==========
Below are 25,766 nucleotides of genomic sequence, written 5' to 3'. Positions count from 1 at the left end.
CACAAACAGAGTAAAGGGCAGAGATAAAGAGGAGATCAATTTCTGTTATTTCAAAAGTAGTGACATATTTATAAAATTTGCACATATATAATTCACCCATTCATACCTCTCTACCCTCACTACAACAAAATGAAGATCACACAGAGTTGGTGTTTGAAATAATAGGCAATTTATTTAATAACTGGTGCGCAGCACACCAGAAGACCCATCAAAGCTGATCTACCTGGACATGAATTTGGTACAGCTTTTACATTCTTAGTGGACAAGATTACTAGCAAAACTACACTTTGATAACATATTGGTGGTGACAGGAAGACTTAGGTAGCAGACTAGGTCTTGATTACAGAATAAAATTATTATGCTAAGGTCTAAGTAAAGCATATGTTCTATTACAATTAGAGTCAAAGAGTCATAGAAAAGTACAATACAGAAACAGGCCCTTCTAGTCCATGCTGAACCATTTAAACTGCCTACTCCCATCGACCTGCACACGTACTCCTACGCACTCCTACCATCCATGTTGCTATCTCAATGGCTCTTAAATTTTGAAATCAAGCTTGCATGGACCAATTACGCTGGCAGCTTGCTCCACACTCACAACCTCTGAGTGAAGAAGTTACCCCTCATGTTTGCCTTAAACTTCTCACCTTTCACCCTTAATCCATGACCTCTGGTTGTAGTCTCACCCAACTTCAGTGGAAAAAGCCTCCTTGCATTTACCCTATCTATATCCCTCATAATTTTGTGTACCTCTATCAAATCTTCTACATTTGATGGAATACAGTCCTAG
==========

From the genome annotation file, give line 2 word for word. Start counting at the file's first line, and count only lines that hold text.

CACAAACAGAGTAAAGGGCAGAGATAAAGAGGAGATCAATTTCTGTTATTTCAAAAGTAGTGACATATTTATAAAATTTGCACATATATAATTCACCCATTCATACCTCTCTACCCTCACTACAACAAAATGAAGATCACACAGAGTTGGTGTTTGAAATAATAGGCAATTTATTTAATAACTGGTGCGCAGCACACCAGAAGACCCATCAAAGCTGATCTACCTGGACATGAATTTGGTACAGCTTTTACATTCTTAGTGGACAAGATTACTAGCAAAACTACACTTTGATAACATATTGGTGGTGACAGGAAGACTTAGGTAGCAGACTAGGTCTTGATTACAGAATAAAATTATTATGCTAAGGTCTAAGTAAAGCATATGTTCTATTACAATTAGAGTCAAAGAGTCATAGAAAAGTACAATACAGAAACAGGCCCTTCTAGTCCATGCTGAACCATTTAAACTGCCTACTCCCATCGACCTGCACACGTACTCCTACGCACTCCTACCATCCATGTTGCTATCTCAATGGCTCTTAAATTTTGAAATCAAGCTTGCATGGACCAATTACGCTGGCAGCTTGCTCCACACTCACAACCTCTGAGTGAAGAAGTTACCCCTCATGTTTGCCTTAAACTTCTCACCTTTCACCCTTAATCCATGACCTCTGGTTGTAGTCTCACCCAACTTCAGTGGAAAAAGCCTCCTTGCATTTACCCTATCTATATCCCTCATAATTTTGTGTACCTCTATCAAATCTTCTACATTTGATGGAATACAGTCCTAG